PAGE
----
Pittsburgh Steelers head coach Mike Tomlin took the chance in bringing in nine-year veteran return man Jacoby Jones a few weeks back after he was released mid-season by the San Diego Chargers. Last night, his chances ran out.
The veteran returner fumbled the opening kickoff after trying to return it from about eight yards deep into the end zone, the ball popping out upon contact with the first defender, and recovered by the Indianapolis Colts.
Admittedly, that was just the second fumble on a kick return in his career, on 183 returns. But when he fumbled again trying to run down a punt in the second quarter that he called for a fair catch, it was the last straw. For me, for Tomlin, and for everybody else that gave him the benefit of the doubt.
Jones has been with the Steelers for just four games, and has fumbled three kickoffs and punts, losing one, recovering one himself, and having a teammate recover the third. His three fumbles on 14 total returns is a terrible ratio.
The veteran’s terrible display prompted Tomlin to tell reporters during halftime that Jones was “done”, after the game giving the very simple explanation for his benching that he wasn’t holding on to the ball:
It was obvious he wasn’t holding onto the ball. We’ve got some guys that are capable, although they’re established guys and you’d like to preserve them in those instances if you can. Under the circumstances I didn’t feel like I could because he wasn’t holding on to the ball. It’s as simple as that.
In the second half, Antonio Brown returned a punt 71 yards for his fifth return touchdown of his career. The All-Pro receiver had taken a back seat to Jones as the return man since he was signed four games ago.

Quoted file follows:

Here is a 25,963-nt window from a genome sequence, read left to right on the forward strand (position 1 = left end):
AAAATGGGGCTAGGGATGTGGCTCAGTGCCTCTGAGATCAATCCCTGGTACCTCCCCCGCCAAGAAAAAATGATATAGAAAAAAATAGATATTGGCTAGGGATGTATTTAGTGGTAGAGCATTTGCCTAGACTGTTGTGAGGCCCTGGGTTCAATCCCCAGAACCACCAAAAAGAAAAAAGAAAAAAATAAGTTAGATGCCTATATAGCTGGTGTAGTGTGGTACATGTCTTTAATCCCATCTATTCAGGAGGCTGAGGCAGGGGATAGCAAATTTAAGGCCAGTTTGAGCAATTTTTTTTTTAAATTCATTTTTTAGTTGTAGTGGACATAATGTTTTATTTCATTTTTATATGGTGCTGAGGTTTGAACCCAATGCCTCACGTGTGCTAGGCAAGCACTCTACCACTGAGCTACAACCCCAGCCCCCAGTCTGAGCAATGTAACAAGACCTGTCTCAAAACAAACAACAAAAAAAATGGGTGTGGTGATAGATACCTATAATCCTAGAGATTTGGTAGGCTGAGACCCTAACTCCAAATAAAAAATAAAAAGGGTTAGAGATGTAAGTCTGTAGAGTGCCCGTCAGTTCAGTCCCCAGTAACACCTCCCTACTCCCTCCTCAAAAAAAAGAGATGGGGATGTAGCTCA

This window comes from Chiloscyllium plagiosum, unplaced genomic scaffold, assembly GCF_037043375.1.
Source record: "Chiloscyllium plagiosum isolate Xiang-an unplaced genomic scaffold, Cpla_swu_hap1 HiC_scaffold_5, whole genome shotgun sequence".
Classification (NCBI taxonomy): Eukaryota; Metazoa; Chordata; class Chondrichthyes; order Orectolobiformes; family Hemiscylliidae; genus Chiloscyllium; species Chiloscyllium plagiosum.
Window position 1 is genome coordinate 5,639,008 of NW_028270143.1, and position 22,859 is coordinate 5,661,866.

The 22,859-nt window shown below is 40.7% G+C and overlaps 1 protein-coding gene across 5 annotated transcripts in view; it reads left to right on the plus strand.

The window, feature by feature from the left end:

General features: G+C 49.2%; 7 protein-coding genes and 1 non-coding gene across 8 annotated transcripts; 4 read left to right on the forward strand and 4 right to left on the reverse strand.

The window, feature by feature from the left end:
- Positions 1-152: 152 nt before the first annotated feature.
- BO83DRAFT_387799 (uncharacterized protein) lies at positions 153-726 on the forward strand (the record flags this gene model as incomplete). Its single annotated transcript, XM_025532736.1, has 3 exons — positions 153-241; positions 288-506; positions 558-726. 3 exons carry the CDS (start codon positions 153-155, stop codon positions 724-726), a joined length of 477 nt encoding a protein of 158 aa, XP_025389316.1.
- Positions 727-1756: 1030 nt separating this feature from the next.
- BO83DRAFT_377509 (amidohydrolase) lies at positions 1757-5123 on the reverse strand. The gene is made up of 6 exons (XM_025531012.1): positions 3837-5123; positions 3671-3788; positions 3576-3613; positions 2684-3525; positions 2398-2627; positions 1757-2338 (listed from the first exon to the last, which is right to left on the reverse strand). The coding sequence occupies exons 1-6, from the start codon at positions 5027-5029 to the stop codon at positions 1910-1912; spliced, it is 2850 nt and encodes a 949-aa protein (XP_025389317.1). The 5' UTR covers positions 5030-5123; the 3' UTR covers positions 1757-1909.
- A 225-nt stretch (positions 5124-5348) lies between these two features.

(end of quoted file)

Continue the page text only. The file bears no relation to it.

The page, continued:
When Jones struggled in his debut, Brown requested the opportunity to return a late punt that he ended up fumbling. After last night’s results, I don’t expect that he will have to make a request again.
It seems rather likely that Jones will not be on the roster by the time the Steelers head to Cincinnati next week. He was given ample opportunities, and excuses were made for him, but enough is enough.
This year has been a rough one for Jones, whom the Ravens declined to re-sign. In San Diego, he struggled behind a poor special teams unit, exacerbated by an ankle injury, before he was released. He then had to move cross-country to Pittsburgh, where he had little to no practice time and no place of residence by the time he played his first game.
But he had the bye week to settle down, and last week averaged over 29 yards on four kick returns, including three returns over 30 yards. It was thought that perhaps he was finally in a good place, but that also meant there were no more excuses.
Though he averaged over 30 yards per kickoff last year, and over nine yards per punt, which are excellent numbers, Jones also fumbled a total of four times on returns. He has now fumbled three times with the Steelers, clearly establishing a trend.
The 31-year-old will likely struggle to find a suitor for his services after the season he has had this year, if he is indeed released during the week, which should be fully expected. Should this be the end of the road, he will finish his career with nine total return touchdowns—and 16 fumbles on returns.